Torah Portion for week 26: Leviticus 9 – 11
Who sets the rules for worship? In our day and age, we are quite protective of our freedom of choice. Our culture tells us that “our way” is good and true for us, and no one should judge or criticize our personal decisions as long as they don’t infringe on the freedom of choice of others. In fact, the only thing that is really not tolerated in today’s society is what is called “intolerance” – that is, not affirming that the choices and lifestyles of others are “true and good” for them, even if I choose to live differently.
As followers of the Messiah, we too often assert our freedom of expression and choice as an ultimate value – even in our relationship with God. The Corinthian believers had a popular saying, “All things are lawful for me” (1 Cor 6:12), by which they asserted their freedom to do pretty much whatever they wanted, even participating in pagan feasts and engaging in sexual immorality. Their gross misunderstanding of what it means to be “free in Christ,” based on what they considered to be their superior “knowledge,” led them to betray both God and his law of love – to seek the best for their brothers and sisters in Yeshua and their fellow human beings.
Following the completion of the tabernacle and the descent of God’s glory to indwell the Holy of Holies in Exodus 40, Leviticus opens with a painfully detailed description of the various sacrificial procedures to be conducted there, and then proceeds to the ceremony installing Aaron and his sons as priests. In Leviticus 9, Aaron and his sons actually begin to function as priests to the Lord, offering the necessary daily sacrifices on the altar.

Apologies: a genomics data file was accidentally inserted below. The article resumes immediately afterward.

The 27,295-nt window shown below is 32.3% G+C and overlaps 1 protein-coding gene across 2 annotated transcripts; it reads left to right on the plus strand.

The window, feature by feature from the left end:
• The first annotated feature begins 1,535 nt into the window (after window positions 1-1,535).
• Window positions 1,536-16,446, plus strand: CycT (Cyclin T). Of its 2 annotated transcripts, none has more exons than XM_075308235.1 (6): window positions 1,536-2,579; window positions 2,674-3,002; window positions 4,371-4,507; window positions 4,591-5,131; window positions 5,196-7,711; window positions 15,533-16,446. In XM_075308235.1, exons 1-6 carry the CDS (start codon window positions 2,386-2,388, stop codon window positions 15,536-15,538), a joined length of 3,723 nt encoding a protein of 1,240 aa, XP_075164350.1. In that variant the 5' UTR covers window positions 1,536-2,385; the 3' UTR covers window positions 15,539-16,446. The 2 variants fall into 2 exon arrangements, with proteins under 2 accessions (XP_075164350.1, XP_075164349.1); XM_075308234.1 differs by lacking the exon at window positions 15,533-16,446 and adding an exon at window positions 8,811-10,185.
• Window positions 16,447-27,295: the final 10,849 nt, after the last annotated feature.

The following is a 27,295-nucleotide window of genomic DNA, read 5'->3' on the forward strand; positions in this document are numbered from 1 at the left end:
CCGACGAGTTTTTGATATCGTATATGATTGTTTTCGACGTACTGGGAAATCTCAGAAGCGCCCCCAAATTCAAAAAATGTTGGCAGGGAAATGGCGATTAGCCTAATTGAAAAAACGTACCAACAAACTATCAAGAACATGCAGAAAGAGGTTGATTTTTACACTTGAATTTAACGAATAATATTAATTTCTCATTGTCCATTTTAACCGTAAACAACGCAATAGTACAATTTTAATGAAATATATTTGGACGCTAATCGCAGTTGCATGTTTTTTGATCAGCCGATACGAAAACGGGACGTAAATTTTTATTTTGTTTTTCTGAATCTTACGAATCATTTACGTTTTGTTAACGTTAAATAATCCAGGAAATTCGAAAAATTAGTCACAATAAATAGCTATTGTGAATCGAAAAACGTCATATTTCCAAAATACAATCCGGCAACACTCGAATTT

But in chapter 10, tragedy strikes! Aaron’s two eldest sons, Nadav and Abihu, “offered unauthorized fire before the LORD, which he had not commanded them” (Lev 10:1b). Intoxicated with their newly endowed authority and sense of privilege – and perhaps with alcohol as well, as the following verses seem to hint – Aaron’s sons had exercised their priestly “freedom” to worship God as they saw fit, but “fire came out from before the LORD and consumed them, and they died before the LORD” (Lev 10:2).
As with the worship of the golden calf, which Aaron had described as a ”feast to the Lord” (Exod 32:5b), Nadav and Abihu’s chosen style of worship was contrary to the will and ways of God. In both cases, the judgment of God fell on those who presumed to worship him as they pleased.
The New Covenant Scriptures give a wide variety of acceptable models and instructions for worshipping the Lord, with no small degree of personal latitude. But according to Yeshua, when he spoke with the Samaritan woman, God takes pleasure in worshippers who “worship in spirit and truth” (John 4:24). We must worship him in spirit, from the heart and not merely with external rituals; but we must also worship him in truth, in accordance with his will and ways, so that he is accurately reflected and truly magnified in our worship. No “golden calf” worship of our own making can be acceptable to him!
In fact, our entire lives are to be acts of worship flowing from hearts filled with adoration for God and reflecting his character, so that we might truly exalt him in this, his tabernacle. Let us heed Paul’s challenge to us in Romans:
I appeal to you therefore, brothers, by the mercies of God, to present your bodies as a living sacrifice, holy and acceptable to God, which is your spiritual worship. Do not be conformed to this world, but be transformed by the renewal of your mind, that by testing you may discern what is the will of God, what is good and acceptable and perfect. (Rom 12:1, 2)